After 30 years of patiently suffering my proclivity for such unnecessary hardships as a leisurely winter cruise around Cape Horn, or icing into the high Arctic wilderness, my wife, Diana, asked that once — just once — we take a normal holiday. Her vision was clear. This would be tourism as opposed to adventure, with no hull-thumping gales, charging polar bears or violent revolutions. Whatever our chosen destination, we must fly there, not sail. And we would stay in hotels — on land, of all places!
Reluctantly, out of a sense of fairness, I acquiesced. We chose Spain. In 12 hours we flew across an ocean it had once taken us two months to sail. It felt like cheating. Madrid felt mighty far from the sea. But, as we traveled south and west from there toward the coast, a sea breeze began to stir up the salt in my blood and brain. In the ancient city of Seville, we found a cathedral dripping with the riches so brutally extracted from the New World. In an ornate tomb lay the hallowed remains of Don Cristobal Columbus, the Admiral of the Ocean Sea, ultimately one of the most influential, even if not skilled, sailors and navigators in human history.
This may not sound awfully exciting unless you put it into the context of a bird watcher finally spotting her lilac-breasted roller, or a big game hunter completing his quest for the Big Five.
Years earlier I stood on the beach in the Philippines where Ferdinand Magellan was murdered. Had he lived, he would have been the first man known to circumnavigate the globe. As it turned out, that honor went to his cabin slave, Enrique de Malacca. Magellan made his journey on a cumbersome vessel, crewed by murderous mutineers driven by dark superstitions and deterred by drawings on his primitive charts that warned, “Beyond Here Thar Be Monsters.” Think what skill, bravery and determination such a voyage into the unknown must have demanded.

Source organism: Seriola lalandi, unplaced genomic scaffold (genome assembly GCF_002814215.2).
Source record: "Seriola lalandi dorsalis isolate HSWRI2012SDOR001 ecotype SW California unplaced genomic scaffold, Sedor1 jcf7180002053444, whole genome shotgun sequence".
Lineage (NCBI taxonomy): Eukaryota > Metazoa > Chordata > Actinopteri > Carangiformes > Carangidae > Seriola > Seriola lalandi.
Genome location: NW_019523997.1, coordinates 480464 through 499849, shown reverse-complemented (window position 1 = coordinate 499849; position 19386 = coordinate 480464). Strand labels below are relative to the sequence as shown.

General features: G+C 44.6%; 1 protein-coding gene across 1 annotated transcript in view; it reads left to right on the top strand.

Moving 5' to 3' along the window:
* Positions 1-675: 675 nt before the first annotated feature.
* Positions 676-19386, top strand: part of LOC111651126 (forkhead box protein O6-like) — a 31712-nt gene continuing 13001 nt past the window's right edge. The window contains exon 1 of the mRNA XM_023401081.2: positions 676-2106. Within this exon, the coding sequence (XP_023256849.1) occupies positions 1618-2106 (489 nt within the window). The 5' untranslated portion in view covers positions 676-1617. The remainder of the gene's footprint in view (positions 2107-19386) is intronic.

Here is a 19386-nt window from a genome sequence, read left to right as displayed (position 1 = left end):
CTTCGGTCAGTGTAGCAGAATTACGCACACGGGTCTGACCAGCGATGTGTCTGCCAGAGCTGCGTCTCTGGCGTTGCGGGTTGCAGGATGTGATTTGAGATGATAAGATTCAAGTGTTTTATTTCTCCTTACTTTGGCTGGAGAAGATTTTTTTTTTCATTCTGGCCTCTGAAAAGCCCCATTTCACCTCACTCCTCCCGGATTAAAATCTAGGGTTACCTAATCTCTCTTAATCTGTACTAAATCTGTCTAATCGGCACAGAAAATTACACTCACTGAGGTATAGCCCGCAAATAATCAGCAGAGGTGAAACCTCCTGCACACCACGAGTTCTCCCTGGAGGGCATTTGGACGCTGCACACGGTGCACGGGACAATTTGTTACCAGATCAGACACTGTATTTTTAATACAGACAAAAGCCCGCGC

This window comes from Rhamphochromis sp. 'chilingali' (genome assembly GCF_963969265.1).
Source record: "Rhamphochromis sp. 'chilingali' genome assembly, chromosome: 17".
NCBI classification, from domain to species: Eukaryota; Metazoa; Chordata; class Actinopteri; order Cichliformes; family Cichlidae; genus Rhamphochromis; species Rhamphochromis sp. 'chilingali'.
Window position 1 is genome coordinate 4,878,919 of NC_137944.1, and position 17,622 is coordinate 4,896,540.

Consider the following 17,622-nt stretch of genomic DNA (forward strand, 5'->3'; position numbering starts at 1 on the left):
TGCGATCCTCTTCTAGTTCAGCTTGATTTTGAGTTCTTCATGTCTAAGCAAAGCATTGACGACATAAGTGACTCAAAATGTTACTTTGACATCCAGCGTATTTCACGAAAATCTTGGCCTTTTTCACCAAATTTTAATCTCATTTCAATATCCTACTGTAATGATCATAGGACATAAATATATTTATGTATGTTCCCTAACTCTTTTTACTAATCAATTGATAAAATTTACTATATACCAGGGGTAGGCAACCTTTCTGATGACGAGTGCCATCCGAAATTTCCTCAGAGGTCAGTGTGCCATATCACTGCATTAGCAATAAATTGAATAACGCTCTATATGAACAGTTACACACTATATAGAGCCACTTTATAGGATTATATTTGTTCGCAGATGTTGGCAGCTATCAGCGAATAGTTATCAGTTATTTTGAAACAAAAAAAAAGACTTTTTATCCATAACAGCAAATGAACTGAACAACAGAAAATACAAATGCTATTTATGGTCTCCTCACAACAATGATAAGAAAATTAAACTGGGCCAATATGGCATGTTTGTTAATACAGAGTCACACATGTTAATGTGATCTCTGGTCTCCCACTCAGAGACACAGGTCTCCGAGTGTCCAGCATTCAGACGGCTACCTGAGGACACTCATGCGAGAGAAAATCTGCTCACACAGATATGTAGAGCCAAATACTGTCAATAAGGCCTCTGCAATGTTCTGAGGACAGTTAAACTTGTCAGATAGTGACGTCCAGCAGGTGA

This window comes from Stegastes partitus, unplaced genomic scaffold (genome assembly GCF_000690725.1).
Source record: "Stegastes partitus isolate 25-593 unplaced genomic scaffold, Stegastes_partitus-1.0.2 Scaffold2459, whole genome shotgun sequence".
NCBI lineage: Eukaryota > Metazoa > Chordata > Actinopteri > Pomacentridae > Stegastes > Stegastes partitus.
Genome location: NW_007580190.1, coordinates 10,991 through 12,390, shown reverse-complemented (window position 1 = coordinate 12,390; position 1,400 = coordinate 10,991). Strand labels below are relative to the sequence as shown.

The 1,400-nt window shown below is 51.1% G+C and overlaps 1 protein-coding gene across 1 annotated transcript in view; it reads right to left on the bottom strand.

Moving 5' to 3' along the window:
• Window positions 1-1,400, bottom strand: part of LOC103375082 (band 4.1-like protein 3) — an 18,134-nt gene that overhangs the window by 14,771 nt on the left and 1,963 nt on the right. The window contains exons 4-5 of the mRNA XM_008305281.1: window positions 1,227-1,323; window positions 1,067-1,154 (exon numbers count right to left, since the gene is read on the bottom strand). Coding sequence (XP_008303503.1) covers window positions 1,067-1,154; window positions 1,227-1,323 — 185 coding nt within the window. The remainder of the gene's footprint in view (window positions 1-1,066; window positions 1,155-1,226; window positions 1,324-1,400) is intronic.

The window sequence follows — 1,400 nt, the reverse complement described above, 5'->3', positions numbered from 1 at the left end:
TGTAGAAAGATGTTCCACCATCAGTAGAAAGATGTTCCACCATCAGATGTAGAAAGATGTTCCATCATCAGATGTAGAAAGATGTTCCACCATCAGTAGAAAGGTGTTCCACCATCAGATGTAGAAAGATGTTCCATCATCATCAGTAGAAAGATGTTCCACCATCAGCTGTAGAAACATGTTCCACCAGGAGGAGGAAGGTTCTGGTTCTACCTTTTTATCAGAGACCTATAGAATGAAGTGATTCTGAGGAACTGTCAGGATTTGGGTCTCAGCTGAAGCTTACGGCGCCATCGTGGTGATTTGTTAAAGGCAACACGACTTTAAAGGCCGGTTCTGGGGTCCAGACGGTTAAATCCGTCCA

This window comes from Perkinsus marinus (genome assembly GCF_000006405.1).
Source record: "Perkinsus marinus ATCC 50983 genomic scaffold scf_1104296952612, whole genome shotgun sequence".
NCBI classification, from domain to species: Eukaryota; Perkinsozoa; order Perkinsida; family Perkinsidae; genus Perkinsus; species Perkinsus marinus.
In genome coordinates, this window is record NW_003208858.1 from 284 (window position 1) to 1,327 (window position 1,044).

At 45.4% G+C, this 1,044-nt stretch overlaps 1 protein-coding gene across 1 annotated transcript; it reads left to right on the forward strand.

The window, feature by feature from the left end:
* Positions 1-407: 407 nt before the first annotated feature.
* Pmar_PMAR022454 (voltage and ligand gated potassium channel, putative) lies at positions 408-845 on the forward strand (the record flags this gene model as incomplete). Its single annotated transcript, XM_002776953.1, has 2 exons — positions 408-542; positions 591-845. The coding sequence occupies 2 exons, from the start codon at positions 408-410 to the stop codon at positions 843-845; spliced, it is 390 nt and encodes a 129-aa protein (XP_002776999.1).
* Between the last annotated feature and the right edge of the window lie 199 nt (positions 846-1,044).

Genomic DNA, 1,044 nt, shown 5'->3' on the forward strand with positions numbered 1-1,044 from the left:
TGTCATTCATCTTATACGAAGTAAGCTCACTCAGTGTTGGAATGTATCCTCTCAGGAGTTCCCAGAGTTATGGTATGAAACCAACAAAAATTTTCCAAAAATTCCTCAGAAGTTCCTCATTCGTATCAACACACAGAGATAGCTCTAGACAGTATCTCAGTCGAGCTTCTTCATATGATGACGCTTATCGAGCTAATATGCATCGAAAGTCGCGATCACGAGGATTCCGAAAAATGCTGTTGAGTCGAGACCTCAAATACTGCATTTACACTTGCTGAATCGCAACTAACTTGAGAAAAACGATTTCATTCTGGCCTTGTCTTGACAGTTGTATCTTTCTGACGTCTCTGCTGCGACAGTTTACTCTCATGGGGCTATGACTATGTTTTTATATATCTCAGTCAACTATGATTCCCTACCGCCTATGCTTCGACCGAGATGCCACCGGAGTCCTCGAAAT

On another occasion I stood on the beach in Hawaii where perhaps the world’s greatest seaman and explorer, Capt. James Cook, was slain. Unlike Magellan, Cook’s death did not cut short his maritime achievements, for he had already explored more of the globe than any man in history before that tragic day. Even today, with our impregnable hulls, computerized weather forecasting and GPS, few dare venture into the waters that Cook not only sailed but meticulously surveyed.
I’ve stood on the very hill in Panama’s jungle where Spanish explorer Vasco Núñez Balboa caught the “first” glimpse of the mighty Pacific Ocean. Diana and I have probed the waters that Henry Hudson mistakenly thought would lead him to the Northwest Passage and the riches of the Spice Islands. Vasco da Gama, Matthew Flinders, George Vancouver, William Dampier, Vitus Bering, John Cabot, Abel Tasman, Bartolomeu Dias — the litany of seafaring legends seems to have faded into mere historical footnotes, save the few who were fortunate enough to have had a cape or island named after them. But it is always a thrill to cross their paths, so to speak, as the historical perspective enriches our cruising.
But to get to the roots of our sailing heritage, Diana and I had to go much further back than the European Age of Discovery. We drove down to Cadiz, founded nearly 3,000 years ago by the earliest of the great sailors, the Phoenicians. While looking out over those ancient parapets, I wondered how many sailors over the millennia, like Columbus, had started their voyages from these very waters, probing south to the great capes of Africa, west to the Grand Banks, and beyond. Columbus returned to fame and fortune, but how many stories will forever be muted by misfortune and shrouded in mystery? On land our famous historical paths, such as the Appian Way, are etched into the terrain, creating a physical connection with the past. But the sea keeps its secrets. The great seafarers of yesteryear, especially those like the Polynesians, who relied solely on oral tradition, left nothing behind them but an ephemeral wake.
Still, we can but marvel at their skill and bravery, and appreciate the tortuous yet incremental progress that each perilous voyage contributed to the knowledge of our planet and the sophistication of our vessels today.
Alvah Simon is a CW contributing editor and author of North to the Night. He and his wife, Diana, are actively cruising the South Pacific on board their 36-foot steel cutter, Roger Henry.